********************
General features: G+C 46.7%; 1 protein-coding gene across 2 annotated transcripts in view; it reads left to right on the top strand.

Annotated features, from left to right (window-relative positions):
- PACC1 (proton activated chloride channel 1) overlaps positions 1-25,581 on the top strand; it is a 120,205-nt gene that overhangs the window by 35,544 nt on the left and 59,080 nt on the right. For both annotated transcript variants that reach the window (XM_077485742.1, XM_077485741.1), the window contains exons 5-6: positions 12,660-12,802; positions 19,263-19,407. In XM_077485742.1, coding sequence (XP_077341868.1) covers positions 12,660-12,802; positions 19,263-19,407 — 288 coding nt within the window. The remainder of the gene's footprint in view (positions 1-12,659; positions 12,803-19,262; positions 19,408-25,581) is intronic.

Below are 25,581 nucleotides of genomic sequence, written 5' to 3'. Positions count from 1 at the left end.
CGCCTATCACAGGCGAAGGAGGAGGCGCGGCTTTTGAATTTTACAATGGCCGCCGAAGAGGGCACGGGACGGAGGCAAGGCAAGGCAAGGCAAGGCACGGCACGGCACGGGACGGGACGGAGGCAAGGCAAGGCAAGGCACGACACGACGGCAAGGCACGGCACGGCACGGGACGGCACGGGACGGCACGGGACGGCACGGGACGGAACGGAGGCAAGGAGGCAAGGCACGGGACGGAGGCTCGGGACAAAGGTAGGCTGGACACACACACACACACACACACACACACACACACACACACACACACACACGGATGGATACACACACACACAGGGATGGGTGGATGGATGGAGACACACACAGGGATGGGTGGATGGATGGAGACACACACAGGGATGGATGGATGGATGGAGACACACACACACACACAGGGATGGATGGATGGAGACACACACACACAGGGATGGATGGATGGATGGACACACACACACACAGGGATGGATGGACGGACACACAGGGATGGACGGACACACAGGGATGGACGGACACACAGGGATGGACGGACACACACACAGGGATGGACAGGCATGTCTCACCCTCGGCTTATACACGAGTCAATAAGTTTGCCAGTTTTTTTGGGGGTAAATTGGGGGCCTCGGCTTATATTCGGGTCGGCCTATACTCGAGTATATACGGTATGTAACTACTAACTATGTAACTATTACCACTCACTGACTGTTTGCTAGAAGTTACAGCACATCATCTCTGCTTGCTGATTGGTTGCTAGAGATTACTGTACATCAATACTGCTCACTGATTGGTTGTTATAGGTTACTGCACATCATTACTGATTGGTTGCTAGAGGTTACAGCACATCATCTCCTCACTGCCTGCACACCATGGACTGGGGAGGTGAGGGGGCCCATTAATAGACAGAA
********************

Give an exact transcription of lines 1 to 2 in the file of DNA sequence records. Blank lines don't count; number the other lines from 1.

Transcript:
General features: G+C 46.7%; 1 protein-coding gene across 2 annotated transcripts in view; it reads left to right on the top strand.

Annotated features, from left to right (window-relative positions):